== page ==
As I was writing these bullets, news broke that Russia has handed WNBA superstar Brittney Griner a nine-year prison sentence. The decision comes a little under six months after she was originally arrested.
President Biden has already released a statement on the sentencing, stating that the US will continue to look for ways to bring the wrongfully detained Griner home. All I can say is that I hope he’s right.
While I know the sentencing sounds scary – and, in many ways, it is – ESPN’s TJ Quinn does a good job breaking down why this might be an important step toward Griner’s release. He called the nine-year sentence a possible “formality,” which could allow for negotiations between the two countries on a prisoner swap to speed up.
I recommend you watch the video below:
Again, no matter what the case may be, I hope Griner is freed ASAP. What a scary situation.
- Your brain has likely repressed most memories of the early 2000s Bulls. The era of Tim Floyd, Eddy Curry, and 38-year-old Charles Oakley was about as forgettable as a few years can get, especially after the previous decade was filled with the greatest dynasty in the history of basketball. Unfortunately, this comedy of errors also forces us to forget some of the good – a lot of which came thanks to one of the craftiest players to ever touch the hardwood.
- Jamal Crawford’s career started in Chicago. The six-foot-five guard out of Michigan was drafted by the Cleveland Cavaliers before a draft-night swap landed him with their Central Division foe. The first two seasons of his career were as forgettable as the Bulls’ on-court play. After a rookie season where he averaged just 4.6 points in 17.2 minutes per game, he appeared in just 23 games during his sophomore campaign due to injury. But something then flipped. The Crawford that would go on to become the Sixth Man GOAT started to show signs of life.
- When given the chance to start in the final 20 games of the 2002-03 season, Crawford averaged 18.7 points with 6.9 assists and 1.2 steals per game. He shot 45.8 percent from the field and 40.6 percent from downtown on a crazy-for-the-time 5.1 3PAs per game. He carried that momentum into the 2003-04 season and had a career year that featured 19 games with 25 or more points, including a 42-point performance against Washington and a 50-point performance against Toronto. Could he be the foundation of a playoff-caliber team in that era? No. Could he at least be a key piece to the puzzle? Sure, but it wasn’t until later that decade that he would get the chance.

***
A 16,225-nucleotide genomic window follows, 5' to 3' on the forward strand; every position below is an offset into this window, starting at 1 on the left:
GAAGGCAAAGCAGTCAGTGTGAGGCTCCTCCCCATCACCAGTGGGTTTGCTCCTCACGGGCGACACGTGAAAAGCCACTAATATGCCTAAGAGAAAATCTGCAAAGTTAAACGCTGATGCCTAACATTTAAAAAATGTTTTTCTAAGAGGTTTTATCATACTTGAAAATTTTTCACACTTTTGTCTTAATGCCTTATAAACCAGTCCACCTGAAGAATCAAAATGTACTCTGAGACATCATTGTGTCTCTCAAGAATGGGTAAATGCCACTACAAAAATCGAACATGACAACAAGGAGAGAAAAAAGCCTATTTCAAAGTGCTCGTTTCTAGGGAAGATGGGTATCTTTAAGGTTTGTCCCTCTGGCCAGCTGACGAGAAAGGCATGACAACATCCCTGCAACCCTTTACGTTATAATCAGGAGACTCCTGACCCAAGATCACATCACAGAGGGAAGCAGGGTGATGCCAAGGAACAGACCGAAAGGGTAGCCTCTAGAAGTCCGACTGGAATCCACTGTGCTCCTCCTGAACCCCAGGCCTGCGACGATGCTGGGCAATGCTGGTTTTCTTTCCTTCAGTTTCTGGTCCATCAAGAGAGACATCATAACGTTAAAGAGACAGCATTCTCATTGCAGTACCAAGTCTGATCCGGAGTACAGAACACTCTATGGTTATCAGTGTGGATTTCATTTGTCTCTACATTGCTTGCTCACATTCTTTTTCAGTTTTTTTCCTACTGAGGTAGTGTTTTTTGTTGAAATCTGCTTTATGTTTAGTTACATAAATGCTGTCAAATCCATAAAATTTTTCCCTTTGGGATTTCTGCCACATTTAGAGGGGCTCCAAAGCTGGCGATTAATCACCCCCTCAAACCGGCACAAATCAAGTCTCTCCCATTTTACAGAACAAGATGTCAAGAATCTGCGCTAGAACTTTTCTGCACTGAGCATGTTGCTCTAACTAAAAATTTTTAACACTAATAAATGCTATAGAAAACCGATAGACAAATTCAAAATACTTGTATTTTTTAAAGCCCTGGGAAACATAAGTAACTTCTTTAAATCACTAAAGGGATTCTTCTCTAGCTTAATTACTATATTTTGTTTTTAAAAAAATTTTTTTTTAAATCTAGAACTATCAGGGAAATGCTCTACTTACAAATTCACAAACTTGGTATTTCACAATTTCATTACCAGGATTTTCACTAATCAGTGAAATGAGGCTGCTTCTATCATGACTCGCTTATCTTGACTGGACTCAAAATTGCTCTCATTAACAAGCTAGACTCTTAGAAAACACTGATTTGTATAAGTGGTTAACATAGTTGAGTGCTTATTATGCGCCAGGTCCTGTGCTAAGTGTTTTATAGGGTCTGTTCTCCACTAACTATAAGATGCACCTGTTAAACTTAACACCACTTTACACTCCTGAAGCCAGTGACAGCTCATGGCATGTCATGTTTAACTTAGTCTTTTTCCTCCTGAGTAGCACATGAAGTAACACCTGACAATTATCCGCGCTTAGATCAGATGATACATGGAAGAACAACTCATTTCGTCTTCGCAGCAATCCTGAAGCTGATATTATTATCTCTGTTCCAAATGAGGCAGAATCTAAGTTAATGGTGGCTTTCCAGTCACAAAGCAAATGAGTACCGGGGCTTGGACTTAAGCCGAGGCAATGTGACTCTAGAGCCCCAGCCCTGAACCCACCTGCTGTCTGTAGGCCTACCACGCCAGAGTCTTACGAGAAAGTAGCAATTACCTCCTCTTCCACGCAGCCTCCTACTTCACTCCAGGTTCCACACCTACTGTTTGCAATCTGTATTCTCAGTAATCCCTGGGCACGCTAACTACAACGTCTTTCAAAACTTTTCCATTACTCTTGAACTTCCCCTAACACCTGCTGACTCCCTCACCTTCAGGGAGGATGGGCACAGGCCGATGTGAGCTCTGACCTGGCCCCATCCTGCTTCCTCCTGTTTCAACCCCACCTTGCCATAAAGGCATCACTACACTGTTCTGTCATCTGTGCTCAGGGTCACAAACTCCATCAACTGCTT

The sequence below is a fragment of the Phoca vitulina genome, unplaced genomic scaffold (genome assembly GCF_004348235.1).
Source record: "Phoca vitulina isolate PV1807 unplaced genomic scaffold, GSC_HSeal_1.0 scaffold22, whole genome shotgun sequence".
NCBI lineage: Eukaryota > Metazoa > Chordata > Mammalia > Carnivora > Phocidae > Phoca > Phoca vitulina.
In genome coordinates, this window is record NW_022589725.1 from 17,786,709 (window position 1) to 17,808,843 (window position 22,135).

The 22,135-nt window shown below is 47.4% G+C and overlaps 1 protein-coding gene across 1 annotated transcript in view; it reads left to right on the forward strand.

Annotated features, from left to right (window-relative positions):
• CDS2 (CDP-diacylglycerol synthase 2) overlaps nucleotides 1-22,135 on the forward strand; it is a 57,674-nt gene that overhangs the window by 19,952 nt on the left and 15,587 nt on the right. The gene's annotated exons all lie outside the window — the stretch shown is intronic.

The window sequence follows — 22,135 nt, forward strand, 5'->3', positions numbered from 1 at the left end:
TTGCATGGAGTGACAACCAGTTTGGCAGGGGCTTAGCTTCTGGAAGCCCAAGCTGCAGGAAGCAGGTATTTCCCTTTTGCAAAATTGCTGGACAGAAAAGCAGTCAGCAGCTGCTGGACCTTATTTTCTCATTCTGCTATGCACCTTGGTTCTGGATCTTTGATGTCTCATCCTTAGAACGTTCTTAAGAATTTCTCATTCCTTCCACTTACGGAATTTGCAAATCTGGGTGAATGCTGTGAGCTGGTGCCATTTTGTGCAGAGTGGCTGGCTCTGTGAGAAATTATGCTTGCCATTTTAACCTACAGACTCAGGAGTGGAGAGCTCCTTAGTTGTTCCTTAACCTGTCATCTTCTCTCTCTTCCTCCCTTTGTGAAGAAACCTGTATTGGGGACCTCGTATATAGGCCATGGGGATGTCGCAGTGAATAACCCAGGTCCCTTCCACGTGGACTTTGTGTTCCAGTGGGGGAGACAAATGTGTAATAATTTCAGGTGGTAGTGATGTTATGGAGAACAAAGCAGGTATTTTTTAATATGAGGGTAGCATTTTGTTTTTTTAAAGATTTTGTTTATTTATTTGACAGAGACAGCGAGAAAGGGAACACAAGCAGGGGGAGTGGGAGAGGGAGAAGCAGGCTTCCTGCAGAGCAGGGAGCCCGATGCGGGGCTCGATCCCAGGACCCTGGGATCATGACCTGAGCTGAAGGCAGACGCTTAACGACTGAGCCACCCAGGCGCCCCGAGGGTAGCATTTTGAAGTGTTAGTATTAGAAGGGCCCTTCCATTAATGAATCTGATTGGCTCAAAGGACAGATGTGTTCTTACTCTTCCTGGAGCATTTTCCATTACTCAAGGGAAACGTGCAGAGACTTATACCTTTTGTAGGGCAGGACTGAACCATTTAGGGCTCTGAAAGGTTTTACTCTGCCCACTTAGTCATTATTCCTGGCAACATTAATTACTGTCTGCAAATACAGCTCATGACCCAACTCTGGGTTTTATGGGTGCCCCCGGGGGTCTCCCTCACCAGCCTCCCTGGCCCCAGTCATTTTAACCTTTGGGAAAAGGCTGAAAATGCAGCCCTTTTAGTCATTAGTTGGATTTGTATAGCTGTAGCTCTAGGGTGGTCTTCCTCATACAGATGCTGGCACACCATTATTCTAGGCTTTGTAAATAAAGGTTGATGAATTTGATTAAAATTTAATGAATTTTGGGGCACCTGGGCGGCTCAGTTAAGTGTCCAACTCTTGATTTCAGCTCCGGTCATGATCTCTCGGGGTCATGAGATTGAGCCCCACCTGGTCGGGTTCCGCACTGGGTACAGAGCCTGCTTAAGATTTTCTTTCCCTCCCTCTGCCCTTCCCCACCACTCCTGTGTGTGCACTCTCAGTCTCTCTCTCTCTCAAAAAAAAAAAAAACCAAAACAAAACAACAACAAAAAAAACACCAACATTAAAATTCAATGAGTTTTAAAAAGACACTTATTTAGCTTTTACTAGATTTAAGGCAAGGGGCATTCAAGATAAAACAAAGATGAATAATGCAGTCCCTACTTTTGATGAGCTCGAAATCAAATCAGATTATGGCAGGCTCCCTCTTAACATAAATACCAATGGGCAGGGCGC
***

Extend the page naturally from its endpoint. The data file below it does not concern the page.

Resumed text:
- The Bulls traded Crawford following his fourth season with the team to the rebuilding Knicks. He spent four seasons there before playing 54 games for the rebuilding Warriors. It wasn’t until the 2009-10 season that Crawford would play on his first winning team in Atlanta, where he proved to be so much more than a good-stats, bad-team highlight-reel stuffer. Three Sixth Man of the Year awards followed, as did a career that stretched onto the brink of his 40s. Crawford was the epitome of an off-the-bench sparkplug, and another former Bull thinks it’s worthy of a Hall of Fame honor:
- Look, I don’t personally think Crawford has reached that status, but I also probably have much higher standards than the actual Hall of Fame. Jalen Rose also does make a legitimately decent argument later on ESPN, mentioning that the three-time Sixth Man of the Year has scored more points than any player who has never been an All-Star, has the most 4-point plays in NBA history, and is one of four players to score at least 50 for four different teams. I mean, yeah, that’s all pretty freakin’ impressive, especially when we also consider the longevity of his career and the fact that he has some of the best handles the league has ever seen. Again, I’m probably not putting him in the HOF, but all of this is a good reminder of just how special of a talent Crawford turned out to be.
- Also, while he may have only spent those first four years in Chicago, he is still one of only six players to score 50 points in franchise history (DeRozan, LaVine, Butler, Jordan, Chet Walker). Crawford has also drained the sixth-most 3-pointers in a single Bulls season (individual seasons from LaVine and Ben Gordon hold the other spots). Anyway, Crawford is likely not given the tip of the hat he deserves, so shoutout to Rose for reminding me to dig back into his awesome career.
- ICYMI: We got some awesome footage from the Bulls’ five-on-five scrimmage in California, and Patrick Williams is looking feisty.
- Matisse Tybulle’s reaction in the photo sums up what DeRozan did to opponents this year.
- I know I’ve already shared this a million times, but these are my bullets I can do what I want! This is still one of my favorite dunks of the season:
- The LeBron James situation is going to be such an interesting one to follow. The fact of the matter is that he’s still impactful enough to grab himself another ring, but the goal of playing with his son seems to sit above all else.
- I like to hear that!